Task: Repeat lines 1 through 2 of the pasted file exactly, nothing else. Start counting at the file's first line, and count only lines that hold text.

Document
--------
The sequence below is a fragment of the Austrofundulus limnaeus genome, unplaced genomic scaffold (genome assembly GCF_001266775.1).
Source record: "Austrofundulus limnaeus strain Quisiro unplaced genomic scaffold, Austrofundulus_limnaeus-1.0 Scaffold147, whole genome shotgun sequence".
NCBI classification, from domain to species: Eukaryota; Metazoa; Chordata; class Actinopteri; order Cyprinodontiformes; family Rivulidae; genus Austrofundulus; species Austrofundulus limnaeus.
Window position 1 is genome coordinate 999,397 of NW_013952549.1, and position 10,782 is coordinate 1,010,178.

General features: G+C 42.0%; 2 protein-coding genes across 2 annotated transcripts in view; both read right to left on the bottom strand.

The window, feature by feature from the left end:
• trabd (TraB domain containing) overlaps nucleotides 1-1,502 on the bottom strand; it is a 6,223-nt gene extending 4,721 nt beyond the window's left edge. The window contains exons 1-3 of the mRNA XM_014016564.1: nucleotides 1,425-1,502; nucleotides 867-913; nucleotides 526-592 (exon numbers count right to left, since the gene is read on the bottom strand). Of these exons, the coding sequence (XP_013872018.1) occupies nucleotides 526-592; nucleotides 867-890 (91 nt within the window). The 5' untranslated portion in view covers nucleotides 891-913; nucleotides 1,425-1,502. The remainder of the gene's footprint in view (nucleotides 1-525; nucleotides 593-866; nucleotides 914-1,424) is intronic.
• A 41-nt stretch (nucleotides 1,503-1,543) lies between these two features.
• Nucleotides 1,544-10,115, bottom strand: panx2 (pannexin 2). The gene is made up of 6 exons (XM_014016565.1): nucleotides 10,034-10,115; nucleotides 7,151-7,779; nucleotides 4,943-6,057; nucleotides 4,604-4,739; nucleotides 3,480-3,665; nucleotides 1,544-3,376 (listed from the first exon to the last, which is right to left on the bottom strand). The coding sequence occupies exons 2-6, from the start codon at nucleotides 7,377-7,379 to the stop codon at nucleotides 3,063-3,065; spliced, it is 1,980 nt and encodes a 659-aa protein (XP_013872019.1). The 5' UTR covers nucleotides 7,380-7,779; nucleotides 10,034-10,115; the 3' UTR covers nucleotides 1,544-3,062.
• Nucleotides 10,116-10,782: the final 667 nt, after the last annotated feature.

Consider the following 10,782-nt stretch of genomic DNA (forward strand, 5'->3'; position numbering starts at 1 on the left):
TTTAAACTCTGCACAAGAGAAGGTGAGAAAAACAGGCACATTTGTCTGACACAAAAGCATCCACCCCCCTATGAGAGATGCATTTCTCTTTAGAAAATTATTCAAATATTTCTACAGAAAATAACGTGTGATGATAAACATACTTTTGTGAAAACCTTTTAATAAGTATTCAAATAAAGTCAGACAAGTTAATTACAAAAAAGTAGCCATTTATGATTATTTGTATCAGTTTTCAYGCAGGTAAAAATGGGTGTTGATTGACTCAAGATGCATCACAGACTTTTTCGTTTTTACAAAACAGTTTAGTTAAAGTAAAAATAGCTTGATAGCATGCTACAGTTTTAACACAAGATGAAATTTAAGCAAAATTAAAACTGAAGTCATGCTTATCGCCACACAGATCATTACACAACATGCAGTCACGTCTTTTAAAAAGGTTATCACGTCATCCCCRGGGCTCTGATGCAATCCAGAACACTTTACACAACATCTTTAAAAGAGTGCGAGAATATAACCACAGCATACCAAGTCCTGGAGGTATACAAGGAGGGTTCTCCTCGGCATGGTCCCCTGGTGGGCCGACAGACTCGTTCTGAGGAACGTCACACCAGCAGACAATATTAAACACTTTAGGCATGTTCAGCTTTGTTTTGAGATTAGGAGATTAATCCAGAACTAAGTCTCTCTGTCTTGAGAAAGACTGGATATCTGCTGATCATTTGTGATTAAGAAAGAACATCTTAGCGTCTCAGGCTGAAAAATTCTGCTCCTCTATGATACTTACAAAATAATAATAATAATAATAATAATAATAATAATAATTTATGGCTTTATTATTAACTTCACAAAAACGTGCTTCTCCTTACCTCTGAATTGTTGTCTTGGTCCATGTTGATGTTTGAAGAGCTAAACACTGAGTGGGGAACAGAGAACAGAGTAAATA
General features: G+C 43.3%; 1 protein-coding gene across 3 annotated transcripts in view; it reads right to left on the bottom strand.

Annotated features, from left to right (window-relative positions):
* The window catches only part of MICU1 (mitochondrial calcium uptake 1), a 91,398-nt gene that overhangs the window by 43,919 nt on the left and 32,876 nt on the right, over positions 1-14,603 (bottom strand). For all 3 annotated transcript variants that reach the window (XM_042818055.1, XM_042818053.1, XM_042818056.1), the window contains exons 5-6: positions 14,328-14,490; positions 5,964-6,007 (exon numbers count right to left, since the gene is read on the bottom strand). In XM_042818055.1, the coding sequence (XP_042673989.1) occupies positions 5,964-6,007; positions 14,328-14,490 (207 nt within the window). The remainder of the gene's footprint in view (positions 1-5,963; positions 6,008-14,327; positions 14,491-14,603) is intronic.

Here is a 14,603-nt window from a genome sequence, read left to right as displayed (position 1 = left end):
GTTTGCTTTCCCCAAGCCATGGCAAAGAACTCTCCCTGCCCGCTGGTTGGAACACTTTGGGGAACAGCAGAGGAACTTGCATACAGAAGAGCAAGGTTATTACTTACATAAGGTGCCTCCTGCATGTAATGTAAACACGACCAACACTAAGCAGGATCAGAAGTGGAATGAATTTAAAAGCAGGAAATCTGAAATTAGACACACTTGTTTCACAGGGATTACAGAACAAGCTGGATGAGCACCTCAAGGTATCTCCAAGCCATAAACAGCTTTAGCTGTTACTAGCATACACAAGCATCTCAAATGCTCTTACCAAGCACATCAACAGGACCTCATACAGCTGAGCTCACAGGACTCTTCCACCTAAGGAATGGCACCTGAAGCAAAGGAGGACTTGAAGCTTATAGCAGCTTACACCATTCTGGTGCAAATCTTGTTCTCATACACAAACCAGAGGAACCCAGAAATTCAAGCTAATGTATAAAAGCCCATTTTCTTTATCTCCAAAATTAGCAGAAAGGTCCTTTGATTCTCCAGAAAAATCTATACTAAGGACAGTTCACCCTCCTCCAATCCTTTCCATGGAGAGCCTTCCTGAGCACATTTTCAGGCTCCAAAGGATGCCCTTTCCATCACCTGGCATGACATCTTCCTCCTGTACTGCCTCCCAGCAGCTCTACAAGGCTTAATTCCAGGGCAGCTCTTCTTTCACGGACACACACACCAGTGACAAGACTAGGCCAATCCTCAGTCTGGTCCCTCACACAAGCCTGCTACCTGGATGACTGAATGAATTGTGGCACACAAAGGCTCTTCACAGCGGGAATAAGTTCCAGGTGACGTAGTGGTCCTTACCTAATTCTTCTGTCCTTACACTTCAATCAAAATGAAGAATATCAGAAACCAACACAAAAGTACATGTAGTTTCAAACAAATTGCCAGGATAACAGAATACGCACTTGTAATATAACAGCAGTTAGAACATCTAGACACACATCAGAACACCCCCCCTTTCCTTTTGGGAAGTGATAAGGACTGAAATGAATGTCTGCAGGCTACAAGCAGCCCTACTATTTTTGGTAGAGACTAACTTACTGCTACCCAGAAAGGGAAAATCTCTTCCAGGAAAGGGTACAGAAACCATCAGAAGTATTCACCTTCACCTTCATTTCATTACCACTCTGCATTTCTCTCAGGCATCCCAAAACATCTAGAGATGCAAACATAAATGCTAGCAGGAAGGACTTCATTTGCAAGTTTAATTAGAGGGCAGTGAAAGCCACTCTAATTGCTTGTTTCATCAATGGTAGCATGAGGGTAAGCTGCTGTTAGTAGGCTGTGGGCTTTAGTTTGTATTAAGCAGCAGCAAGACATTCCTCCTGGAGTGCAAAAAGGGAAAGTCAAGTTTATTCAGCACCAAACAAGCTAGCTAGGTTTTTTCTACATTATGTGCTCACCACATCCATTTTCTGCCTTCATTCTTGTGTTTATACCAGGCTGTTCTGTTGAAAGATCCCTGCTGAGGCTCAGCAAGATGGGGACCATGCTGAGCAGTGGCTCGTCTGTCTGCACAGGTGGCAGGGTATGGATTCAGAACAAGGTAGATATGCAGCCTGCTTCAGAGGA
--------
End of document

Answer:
The sequence below is a fragment of the Austrofundulus limnaeus genome, unplaced genomic scaffold (genome assembly GCF_001266775.1).
Source record: "Austrofundulus limnaeus strain Quisiro unplaced genomic scaffold, Austrofundulus_limnaeus-1.0 Scaffold147, whole genome shotgun sequence".